clap clap blog: we have moved
Thursday, June 12, 2003
New York London Paris Munich posts the following about TaTu:
For the male gaze to work, it requires men. The genius of tatu dyking out is that they are not directed to men, their gaze is to each other, their innocence is amusing, and their politics are suspect. The lust that boys show for them seems not to matter a whit. They are gender theory having fun, and the rumours about Jenna Jameson tounging Britney's quim are as irrelevant as the pseudo naughtiness of Xtina. The two gals from Russia mocked both of them into submission. All of this came to a head at tonights MTV Movie Awards, where their post-queer spectacle reached amazing new heights. 137 girls in school girl uniforms stormed the stage some grand sapphic revolution. They danced and stripped and made out, and it was a bacchanal, but a bacchanal that suggested two things: one; that their was no need for boys, and two that the youth were taking over in a new sexual revolution directed towards their own pleasure. They may be accused of being fake but looking at them you wished happiness, like you would on any young and handsome revolutionary, on the way to the struggles.
Man, there's nothing better than when men use feminist rhetoric to justify their guilty male pleasures. Look, guy, I'm with you on the "lotsa hot girls making out is awesome" thing. But to say that it implies that "their [sic] was no need for boys" is just dumb, since everyone and their lesbian aunt knows that TaTu is orchestrated by a male pop Svengali, so obviously there is some need for boys. It's also not post-queer or anti-male since, as he sort of avoids saying at the beginning of the article, Tatu is designed to appeal to all men and closeted (or out) teenage lesbians, which means the message is not "no boys" but "hey, maybe you could join in sometime?"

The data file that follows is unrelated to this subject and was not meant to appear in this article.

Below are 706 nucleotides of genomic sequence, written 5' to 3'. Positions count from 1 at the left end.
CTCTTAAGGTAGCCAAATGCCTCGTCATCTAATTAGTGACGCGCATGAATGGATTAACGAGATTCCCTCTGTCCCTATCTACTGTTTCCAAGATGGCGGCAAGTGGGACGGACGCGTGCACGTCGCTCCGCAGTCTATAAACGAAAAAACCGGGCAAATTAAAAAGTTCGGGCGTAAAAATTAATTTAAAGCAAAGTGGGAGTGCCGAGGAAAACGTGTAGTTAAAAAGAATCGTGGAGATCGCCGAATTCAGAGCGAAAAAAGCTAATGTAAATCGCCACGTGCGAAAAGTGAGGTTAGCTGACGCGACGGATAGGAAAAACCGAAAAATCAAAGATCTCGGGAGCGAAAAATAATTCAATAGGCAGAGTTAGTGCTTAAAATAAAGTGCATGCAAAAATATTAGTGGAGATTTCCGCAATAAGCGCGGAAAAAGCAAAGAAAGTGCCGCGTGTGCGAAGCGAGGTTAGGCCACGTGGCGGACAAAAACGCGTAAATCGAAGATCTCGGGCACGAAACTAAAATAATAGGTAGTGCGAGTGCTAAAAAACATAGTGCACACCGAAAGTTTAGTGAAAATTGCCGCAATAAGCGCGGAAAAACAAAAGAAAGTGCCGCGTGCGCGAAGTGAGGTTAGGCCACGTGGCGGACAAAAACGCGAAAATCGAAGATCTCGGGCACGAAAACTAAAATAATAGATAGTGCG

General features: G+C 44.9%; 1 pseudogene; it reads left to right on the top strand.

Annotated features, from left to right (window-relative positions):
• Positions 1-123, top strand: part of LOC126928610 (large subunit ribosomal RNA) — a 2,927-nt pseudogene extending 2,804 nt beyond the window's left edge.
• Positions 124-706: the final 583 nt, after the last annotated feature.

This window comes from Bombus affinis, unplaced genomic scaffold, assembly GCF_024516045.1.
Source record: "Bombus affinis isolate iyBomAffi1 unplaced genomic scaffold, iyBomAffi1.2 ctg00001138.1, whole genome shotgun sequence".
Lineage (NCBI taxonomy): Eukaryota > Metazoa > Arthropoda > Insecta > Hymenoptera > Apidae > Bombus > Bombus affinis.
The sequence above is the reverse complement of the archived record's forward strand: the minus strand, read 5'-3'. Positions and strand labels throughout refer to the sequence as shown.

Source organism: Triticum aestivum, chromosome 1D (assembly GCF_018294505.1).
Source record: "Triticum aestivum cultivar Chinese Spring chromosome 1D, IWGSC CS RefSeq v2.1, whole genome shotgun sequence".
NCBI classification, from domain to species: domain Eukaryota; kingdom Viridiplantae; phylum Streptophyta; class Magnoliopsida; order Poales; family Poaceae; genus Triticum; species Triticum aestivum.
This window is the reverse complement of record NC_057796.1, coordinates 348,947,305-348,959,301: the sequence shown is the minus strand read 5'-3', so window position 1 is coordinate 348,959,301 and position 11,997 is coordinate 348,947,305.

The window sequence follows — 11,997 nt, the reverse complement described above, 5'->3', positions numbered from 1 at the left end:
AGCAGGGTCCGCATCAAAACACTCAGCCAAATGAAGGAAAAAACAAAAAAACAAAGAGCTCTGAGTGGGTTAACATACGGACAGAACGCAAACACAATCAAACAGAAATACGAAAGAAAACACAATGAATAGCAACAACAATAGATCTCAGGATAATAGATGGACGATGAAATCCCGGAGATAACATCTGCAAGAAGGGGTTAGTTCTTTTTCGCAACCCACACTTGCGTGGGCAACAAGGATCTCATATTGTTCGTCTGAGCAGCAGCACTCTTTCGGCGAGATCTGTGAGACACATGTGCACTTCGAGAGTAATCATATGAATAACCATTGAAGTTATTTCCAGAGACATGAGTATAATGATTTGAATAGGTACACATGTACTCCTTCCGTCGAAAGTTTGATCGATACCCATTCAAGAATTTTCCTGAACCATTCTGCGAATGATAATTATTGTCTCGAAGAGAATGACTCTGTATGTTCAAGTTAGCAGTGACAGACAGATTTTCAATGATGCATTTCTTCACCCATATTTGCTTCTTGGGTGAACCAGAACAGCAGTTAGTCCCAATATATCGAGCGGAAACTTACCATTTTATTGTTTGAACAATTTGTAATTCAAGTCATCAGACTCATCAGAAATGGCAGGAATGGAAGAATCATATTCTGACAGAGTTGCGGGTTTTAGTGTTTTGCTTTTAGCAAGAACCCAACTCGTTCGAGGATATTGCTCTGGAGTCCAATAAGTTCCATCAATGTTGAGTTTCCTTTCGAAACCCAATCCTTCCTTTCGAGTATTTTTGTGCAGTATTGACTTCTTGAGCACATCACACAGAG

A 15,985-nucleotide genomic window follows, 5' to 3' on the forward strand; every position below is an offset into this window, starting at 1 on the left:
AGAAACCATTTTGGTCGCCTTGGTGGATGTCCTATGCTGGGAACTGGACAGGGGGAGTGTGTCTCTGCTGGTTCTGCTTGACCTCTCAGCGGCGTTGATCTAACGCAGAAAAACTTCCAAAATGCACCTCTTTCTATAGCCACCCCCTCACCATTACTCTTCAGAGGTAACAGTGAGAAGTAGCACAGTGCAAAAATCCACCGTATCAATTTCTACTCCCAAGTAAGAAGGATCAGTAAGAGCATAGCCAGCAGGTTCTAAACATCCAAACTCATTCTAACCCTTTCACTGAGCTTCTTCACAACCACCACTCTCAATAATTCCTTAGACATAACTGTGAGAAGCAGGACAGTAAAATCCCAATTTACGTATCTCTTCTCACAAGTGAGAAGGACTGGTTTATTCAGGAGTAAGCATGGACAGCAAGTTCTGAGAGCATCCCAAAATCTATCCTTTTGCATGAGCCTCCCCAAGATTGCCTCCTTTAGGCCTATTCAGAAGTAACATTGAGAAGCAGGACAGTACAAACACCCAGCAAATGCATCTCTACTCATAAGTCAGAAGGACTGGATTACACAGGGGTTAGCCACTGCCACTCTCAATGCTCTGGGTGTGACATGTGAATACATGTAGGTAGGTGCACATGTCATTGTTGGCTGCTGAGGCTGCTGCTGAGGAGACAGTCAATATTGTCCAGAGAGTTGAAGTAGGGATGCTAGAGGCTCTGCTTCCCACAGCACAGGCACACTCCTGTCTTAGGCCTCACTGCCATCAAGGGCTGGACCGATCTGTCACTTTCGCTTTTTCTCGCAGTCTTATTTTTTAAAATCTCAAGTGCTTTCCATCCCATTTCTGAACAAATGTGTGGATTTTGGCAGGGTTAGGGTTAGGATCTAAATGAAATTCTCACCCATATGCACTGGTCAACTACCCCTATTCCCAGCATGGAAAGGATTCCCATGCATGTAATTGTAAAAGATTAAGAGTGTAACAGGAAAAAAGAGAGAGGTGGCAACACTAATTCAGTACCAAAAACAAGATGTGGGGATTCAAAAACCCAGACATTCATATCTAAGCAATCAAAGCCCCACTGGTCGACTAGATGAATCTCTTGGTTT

I like TaTu--girls kissing+europop=me likee--but I don't think appealing to Girls Gone Wild-level lesbian fantasies exactly constitutes a sexual revolution. Ah, embarrassingly overblown critical rhetoric.